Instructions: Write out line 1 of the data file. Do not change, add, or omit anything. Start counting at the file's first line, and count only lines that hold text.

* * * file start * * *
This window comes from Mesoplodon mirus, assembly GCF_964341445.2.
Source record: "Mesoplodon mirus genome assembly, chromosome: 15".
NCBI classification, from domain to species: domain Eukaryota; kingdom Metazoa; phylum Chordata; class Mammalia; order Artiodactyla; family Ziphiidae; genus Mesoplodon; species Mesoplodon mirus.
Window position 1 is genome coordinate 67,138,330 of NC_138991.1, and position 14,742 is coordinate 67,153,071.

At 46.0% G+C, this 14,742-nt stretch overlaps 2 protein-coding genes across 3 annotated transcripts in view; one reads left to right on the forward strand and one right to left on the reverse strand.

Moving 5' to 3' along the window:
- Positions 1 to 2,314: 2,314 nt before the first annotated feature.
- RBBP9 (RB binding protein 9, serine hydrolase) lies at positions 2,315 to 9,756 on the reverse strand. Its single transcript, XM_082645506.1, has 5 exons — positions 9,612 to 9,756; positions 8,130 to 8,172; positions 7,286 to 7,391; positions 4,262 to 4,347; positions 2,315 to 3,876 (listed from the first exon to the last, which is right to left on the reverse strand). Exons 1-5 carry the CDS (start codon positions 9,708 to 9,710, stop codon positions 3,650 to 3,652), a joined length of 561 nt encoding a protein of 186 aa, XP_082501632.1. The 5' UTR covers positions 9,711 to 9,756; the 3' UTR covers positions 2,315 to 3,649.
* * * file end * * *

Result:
This window comes from Mesoplodon mirus, assembly GCF_964341445.2.